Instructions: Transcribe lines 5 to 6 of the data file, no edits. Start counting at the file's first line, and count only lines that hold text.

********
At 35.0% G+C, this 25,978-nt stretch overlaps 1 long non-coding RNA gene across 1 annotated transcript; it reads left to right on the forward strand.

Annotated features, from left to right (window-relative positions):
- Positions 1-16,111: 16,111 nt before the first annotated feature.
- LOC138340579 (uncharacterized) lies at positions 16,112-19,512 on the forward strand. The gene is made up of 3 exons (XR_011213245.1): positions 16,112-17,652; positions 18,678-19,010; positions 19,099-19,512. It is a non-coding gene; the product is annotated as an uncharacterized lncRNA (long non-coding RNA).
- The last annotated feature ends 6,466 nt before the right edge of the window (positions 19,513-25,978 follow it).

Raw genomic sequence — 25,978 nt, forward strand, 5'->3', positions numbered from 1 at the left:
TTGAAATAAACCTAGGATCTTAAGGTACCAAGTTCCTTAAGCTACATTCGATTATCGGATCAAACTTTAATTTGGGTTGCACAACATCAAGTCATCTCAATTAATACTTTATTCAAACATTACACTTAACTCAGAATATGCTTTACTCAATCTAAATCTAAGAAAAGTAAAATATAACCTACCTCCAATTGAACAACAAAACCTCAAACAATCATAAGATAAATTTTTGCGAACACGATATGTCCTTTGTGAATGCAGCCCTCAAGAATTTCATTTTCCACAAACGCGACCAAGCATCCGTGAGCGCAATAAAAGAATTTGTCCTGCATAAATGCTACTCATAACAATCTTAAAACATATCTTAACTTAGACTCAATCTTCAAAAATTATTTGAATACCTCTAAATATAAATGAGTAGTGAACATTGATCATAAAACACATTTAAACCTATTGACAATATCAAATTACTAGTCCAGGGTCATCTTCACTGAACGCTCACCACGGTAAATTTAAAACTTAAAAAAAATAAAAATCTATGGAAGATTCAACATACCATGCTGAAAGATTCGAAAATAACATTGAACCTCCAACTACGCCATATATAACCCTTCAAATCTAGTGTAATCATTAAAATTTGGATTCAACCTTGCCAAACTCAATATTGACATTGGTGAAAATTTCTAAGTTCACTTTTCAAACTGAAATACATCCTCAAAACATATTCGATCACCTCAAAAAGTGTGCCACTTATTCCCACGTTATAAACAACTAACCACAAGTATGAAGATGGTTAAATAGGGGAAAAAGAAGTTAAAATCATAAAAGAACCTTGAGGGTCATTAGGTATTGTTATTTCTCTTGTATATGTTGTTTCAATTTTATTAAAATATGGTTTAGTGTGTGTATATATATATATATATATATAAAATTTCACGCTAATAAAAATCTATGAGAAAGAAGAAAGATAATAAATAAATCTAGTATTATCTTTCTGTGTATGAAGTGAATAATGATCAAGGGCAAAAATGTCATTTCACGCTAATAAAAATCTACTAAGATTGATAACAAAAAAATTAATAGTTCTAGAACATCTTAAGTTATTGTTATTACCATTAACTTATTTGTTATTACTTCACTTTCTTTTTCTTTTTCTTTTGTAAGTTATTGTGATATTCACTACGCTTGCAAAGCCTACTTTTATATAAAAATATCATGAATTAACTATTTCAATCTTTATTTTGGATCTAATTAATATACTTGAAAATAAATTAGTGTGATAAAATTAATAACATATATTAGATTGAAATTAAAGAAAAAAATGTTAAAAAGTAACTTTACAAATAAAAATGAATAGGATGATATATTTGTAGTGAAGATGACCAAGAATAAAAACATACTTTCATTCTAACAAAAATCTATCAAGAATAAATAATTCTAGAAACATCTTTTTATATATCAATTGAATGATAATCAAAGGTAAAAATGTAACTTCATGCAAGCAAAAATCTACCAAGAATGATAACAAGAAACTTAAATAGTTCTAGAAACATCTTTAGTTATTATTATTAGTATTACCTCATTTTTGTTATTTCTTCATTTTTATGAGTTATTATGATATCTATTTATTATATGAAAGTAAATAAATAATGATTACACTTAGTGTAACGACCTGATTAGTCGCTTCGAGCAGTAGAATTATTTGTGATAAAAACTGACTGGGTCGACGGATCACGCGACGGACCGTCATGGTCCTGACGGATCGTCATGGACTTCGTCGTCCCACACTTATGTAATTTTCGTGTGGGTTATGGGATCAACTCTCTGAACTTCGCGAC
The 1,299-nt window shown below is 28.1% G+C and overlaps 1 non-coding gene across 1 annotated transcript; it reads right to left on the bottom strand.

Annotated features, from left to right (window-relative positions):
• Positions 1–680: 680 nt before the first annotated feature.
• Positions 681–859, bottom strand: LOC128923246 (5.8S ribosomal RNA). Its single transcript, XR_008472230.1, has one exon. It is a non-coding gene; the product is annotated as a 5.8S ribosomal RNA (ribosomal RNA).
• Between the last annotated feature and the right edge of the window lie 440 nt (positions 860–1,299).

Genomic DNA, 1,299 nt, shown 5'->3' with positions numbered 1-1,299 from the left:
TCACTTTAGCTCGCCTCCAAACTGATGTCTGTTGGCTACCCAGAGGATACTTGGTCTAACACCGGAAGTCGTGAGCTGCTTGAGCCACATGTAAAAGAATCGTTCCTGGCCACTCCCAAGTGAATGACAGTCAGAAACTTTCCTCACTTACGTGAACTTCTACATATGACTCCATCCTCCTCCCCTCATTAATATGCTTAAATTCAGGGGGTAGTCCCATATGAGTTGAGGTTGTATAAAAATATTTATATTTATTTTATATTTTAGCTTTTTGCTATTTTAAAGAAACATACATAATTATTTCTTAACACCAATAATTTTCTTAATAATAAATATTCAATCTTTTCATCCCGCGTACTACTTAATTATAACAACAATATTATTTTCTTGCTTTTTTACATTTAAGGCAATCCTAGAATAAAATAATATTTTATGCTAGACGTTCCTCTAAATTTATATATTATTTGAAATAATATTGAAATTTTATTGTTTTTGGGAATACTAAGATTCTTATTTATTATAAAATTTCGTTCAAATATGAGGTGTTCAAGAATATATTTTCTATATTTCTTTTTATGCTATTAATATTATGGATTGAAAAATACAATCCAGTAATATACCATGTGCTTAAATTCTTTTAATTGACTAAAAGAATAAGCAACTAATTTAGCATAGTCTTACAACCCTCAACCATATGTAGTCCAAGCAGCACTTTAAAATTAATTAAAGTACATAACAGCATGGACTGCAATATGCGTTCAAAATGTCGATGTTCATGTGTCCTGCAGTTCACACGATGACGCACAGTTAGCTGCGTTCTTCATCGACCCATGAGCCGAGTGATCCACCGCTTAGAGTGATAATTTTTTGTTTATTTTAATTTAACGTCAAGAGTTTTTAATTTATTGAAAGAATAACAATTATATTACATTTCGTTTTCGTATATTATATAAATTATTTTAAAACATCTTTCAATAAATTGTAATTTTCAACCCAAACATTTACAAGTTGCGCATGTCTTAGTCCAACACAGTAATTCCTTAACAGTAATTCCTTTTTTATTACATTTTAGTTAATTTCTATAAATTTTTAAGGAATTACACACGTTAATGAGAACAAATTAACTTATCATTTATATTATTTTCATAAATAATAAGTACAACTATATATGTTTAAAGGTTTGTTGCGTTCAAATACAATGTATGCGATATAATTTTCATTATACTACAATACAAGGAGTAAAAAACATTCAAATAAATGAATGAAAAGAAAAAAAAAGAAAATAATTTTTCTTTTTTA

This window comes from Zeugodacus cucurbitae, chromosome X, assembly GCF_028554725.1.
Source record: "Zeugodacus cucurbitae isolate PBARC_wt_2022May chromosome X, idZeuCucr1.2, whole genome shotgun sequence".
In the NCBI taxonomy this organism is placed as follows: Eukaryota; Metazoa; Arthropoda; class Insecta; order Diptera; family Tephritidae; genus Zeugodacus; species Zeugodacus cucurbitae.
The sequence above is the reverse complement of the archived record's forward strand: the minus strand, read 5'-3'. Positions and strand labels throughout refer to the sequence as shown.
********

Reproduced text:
- The last annotated feature ends 6,466 nt before the right edge of the window (positions 19,513-25,978 follow it).

Raw genomic sequence — 25,978 nt, forward strand, 5'->3', positions numbered from 1 at the left: